For the starts, Mux Mool is a cool new electronic and digital music artist who just toured India in collaboration with Heinekein, the beer brand. He played at Delhi, Mumbai and Bangalore. We bring you an exclusive interview with the inspiring artist, Mux Mool who supports Torrents and believes that music should be free.
Here are the questions that were asked Mux Mool by the august congregation of the Media and DJs present at the Heineken Green Room in City Bar, UB City Bangalore.
What is your body of work so far?
I have composed an album called Skulltaste that has about 20 odd songs. My second album, Planet High School took more time and energy but has half the number of songs.
How do you classify yourself as a musician?
Definitely Instrumental Hip Hop or digital music. I would like to think that my music has the soul of Hip Hop in it. I personally enjoy the history of Hip Hop and also like its openness. You can bring in so many variations and it is still Hip Hop.
Is your music hardware or software based?
It is almost totally software based. This is because I compose my music on my computer which I can carry around with me. Hardware is tough to carry around. Moreover, nowadays you can get almost any hardware sound on the computer. It may not be perfect but its almost there.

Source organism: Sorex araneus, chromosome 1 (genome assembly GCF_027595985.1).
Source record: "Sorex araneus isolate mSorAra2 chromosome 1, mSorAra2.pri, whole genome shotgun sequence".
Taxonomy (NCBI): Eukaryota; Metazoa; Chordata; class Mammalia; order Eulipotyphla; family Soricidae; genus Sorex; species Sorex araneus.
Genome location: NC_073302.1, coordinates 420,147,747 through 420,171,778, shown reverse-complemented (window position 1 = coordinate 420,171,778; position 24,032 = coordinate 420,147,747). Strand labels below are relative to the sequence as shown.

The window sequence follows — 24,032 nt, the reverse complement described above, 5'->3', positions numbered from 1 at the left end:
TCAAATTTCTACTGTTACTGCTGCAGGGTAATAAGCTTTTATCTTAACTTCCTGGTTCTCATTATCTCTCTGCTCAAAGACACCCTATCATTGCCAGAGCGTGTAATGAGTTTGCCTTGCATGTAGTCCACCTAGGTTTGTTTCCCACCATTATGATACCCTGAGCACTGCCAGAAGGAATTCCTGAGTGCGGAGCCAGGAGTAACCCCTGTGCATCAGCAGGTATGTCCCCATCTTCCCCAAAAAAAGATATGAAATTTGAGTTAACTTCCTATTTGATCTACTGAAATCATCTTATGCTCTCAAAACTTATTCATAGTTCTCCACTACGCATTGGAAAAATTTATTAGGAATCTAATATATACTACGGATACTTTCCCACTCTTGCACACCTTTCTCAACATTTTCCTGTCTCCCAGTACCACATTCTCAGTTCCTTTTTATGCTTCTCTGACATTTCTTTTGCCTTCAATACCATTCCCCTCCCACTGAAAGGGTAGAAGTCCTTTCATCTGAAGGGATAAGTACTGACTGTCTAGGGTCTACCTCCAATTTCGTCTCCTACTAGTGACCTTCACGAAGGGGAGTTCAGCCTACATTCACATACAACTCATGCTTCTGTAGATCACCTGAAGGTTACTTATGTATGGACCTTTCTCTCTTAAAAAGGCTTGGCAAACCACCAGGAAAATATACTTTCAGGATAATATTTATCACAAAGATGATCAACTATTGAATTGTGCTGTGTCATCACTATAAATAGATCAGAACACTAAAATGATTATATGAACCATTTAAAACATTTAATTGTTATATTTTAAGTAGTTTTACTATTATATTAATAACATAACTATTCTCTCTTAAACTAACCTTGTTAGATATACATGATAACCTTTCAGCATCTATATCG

Has social media and the internet helped you with your music?
It has certainly worked for me. A record label company found my songs on a social networking site and I got my album. It helps you know people and allows fans to get in touch with the artists directly.
Do you believe music should be free?
Yes, that is how I function. But it is not about what I think. If a 15 year old boy can download all the songs he wants then there is no way we can fight the torrent of music on the internet. And I would prefer people having my music for free, rather than not have it at all because it costs 20 dollars. After all, this is how they get to hear my music and know who I am.
Do you give your music free?
My music is free to download directly from my website. There is not need to go through torrent sites.
If a musician gives his music for free, how does he make money?
Well, the days of selling a CD and making money has certainly gone. Now I give my music free and say you can pay for it if you like it. Many websites run on the donation format. There are people who have come up to me and paid ten dollars after listening my music for free on the internet. You cannot force music on anyone. If they like your music they will buy tickets to your concert (so touring is a must) and also your merchandise.
So has the social media killed the rock DJs?
No, I guess they killed themselves. There is a lot of insecurity in artists these days. They believe that if they give away a tune then how will they make money or hold on to their fame.
This is what Mux Mool had to say on how music on the internet is changing the face of the music industry today.